Yes, Virginia, Representation Does Matter

On September 21, 2015, television history was made when Viola Davis, the star of ABC’s Primetime Drama How to Get Away With Murder won the Emmy for Outstanding Lead Actress in a Drama Series, marking the first time since the birth of the award that a black woman (or woman of color period) has won in that category. In her phenomenal acceptance speech, Davis quoted Harriet Tubman and then said “And let me tell you something: The only thing that separates women of color from anyone else is opportunity.”

Now, as a black feminist, I could not have been more ecstatic to hear her say these words, especially given how she was once called “not traditionally attractive” by an acclaimed newspaper due to her dark skin, kinky hair, and broad nose. And although her speech was widely received by almost everyone with a functioning understanding of intersectional feminism, a soap star took to Twitter to spout off about how “All women are equally restricted in Hollywood.” An “All Lives Matter” for the Hollywood set, essentially. Twitter (rightfully) told her that how and why she was objectively incorrect, but that just reminded me of the ongoing discussion about representation in the media.

I grew up in an area that was 2% black and attended a high school that was roughly 80% white and had a grand total of 9 out of 300 students in my graduating class identify as black. Growing up meant that my pubescent years were spent looking at ads, movies, television shows, book covers, runway shows, and music videos that were incredibly white while going to schools that were also overwhelmingly white.

The thing with representation is that you don’t realize its importance until you don’t see yourself represented, but imagine growing up and being subliminally told through a barrage of whitewashed images that you are inherently undesirable. Seeing ads with the generic words “beautiful,” “smart,” and “strong” and only seeing white girls sends the message that it doesn’t matter how thin you get, what schools you go to, how many straightening perms you get, or how hard you study. If you cannot pass for white, you will never achieve greatness. This is in line with representation on shows and in movies; if you are only portrayed as a violent thug, a ugly caricature of a welfare recipient, a promiscuous being with a hot temper, an asexual overachiever, or a sexualized and infantilizing schoolgirl, you being told that those are the only things people believe about you and who you can be.

Yes, Hollywood is ridiculously sexist; the facts that in 2014 only 19% of women in films were over the apparently decrepit age of 40, only 15.8% of directors, producers, and writers were female, and only 11% of 700 films had gender‐balanced casts. If you’re a woman in Hollywood, regardless of being in front of or behind the camera, the only word that applies to you is “too”: too fat, too old, too demanding, too woman. But, to those who share the same “all women have it equally bad” belief as the aforementioned soap star, all women are certainly not on the same playing field.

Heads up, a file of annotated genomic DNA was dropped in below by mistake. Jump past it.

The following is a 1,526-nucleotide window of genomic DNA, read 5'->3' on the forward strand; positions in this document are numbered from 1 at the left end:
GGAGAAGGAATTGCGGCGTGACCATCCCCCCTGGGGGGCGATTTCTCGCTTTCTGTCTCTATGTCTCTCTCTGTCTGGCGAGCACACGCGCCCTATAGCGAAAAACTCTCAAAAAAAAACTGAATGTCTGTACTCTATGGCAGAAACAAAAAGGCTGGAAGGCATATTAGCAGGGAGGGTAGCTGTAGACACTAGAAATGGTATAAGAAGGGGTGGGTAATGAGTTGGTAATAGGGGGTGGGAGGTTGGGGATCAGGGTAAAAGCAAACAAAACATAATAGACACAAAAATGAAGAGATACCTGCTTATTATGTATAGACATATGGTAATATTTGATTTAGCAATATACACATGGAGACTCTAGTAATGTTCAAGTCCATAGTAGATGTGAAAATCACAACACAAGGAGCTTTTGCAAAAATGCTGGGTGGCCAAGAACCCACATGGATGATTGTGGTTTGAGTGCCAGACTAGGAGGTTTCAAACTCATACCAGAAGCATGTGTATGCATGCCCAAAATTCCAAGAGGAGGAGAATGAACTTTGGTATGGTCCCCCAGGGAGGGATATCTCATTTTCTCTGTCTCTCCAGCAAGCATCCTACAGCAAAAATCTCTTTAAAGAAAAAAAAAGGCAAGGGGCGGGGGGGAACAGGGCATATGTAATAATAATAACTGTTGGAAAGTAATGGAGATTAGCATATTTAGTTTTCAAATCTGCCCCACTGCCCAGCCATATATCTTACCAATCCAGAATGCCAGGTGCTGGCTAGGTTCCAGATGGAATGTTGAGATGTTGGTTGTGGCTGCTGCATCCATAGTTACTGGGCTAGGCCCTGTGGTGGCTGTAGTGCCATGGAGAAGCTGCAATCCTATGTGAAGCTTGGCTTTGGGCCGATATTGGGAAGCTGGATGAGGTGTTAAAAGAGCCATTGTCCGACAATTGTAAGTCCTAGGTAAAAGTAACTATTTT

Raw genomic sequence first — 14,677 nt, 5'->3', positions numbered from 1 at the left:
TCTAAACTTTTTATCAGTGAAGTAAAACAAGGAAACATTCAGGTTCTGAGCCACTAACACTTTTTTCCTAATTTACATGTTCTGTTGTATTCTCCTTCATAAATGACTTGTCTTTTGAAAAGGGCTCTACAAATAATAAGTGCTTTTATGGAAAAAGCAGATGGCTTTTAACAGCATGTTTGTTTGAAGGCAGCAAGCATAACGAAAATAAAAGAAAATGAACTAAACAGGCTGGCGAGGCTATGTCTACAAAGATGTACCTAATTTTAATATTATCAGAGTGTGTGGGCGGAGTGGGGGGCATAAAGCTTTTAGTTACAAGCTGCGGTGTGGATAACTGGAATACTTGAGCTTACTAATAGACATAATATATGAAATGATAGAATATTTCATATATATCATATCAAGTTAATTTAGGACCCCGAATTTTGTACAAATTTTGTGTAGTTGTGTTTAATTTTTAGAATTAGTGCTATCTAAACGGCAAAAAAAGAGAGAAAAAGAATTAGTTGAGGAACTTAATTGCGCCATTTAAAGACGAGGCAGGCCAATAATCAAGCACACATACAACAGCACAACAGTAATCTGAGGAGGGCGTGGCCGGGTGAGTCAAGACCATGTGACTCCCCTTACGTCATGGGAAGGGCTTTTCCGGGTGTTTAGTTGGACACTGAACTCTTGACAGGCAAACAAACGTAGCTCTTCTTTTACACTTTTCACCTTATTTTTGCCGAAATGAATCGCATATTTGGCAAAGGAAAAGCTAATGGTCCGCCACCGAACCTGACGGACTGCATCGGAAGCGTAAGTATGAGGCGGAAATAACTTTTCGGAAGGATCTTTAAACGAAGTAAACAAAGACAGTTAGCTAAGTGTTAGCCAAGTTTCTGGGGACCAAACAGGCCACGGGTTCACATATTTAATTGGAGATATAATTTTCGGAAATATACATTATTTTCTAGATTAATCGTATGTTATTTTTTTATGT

Of the top 500 films of all time, women of color were the primary protagonists in only 6 movies, with five animated films (Pocahontas, The Princess and the Frog, Spirited Away, Lilo and Stitch, and Mulan) and only one live action (Sister Act) . When the show Scandal premiered in 2012 on ABC, it was the first time since 1974 that a black woman was a lead in a dramatic series and in 2014. Only 4.6% (15) of the top 100 2014 movies had Latino characters with speaking roles (and in 30.6% of all movies, a Latina woman was “dressed in sexy attire”) and only 5.3% (15) of movies had Asian characters with speaking roles. This year’s new ABC show (are you starting to see a pattern with ABC?) Fresh Off the Boat was the first time since Margaret Cho’s show All-American Girl ended in 1991 that had an Asian character as the lead, making it the only second in television history to do so. And finally, of the 4,160 speaking characters in the top 100 films of 2014, there were four to nine LGBQ women (no transgender people, period). And while these numbers are appalling, what would be even more interesting to see how many of these characters are fully fleshed out rather than the typical racial stereotype that Hollywood likes to lazily embrace.

There is no reason that in the year 2015 we should be having TV “firsts” anymore. This pilot season and it’s plethora of incredibly diverse casts are a sign that Hollywood finally realizes that people of color are viewers to. That’s a great start towards improvement. But the fact that the American Ferrera was the first Latina to win an Emmy in 2007 or the fact that the last Asian Oscar winner was in 1983 shows that there’s a lot of work to be done. While representation seems like it’s a trivial thing in the grand scheme of social justice issues, to write it off as being a non-problem ignores how these habitual and deeply ingrained stereotypes perpetuated in the media about people of color have very real and negative impacts on our lives, from anytime that a white woman falsely accuses a black man of robbing her to when a 14 year old Muslim boy is arrested for bringing a clock to school.

“You cannot win an Emmy for roles that are not there,” Davis said as she closed out her speech. And until these roles start becoming more prevalent and nuanced, we will only continue to be surprised whenever we hear about how long it’s been since a person of color has won an award.

Olivia is a senior at Duke University who watches too much television and enjoys yelling about feminism, education policy, and food.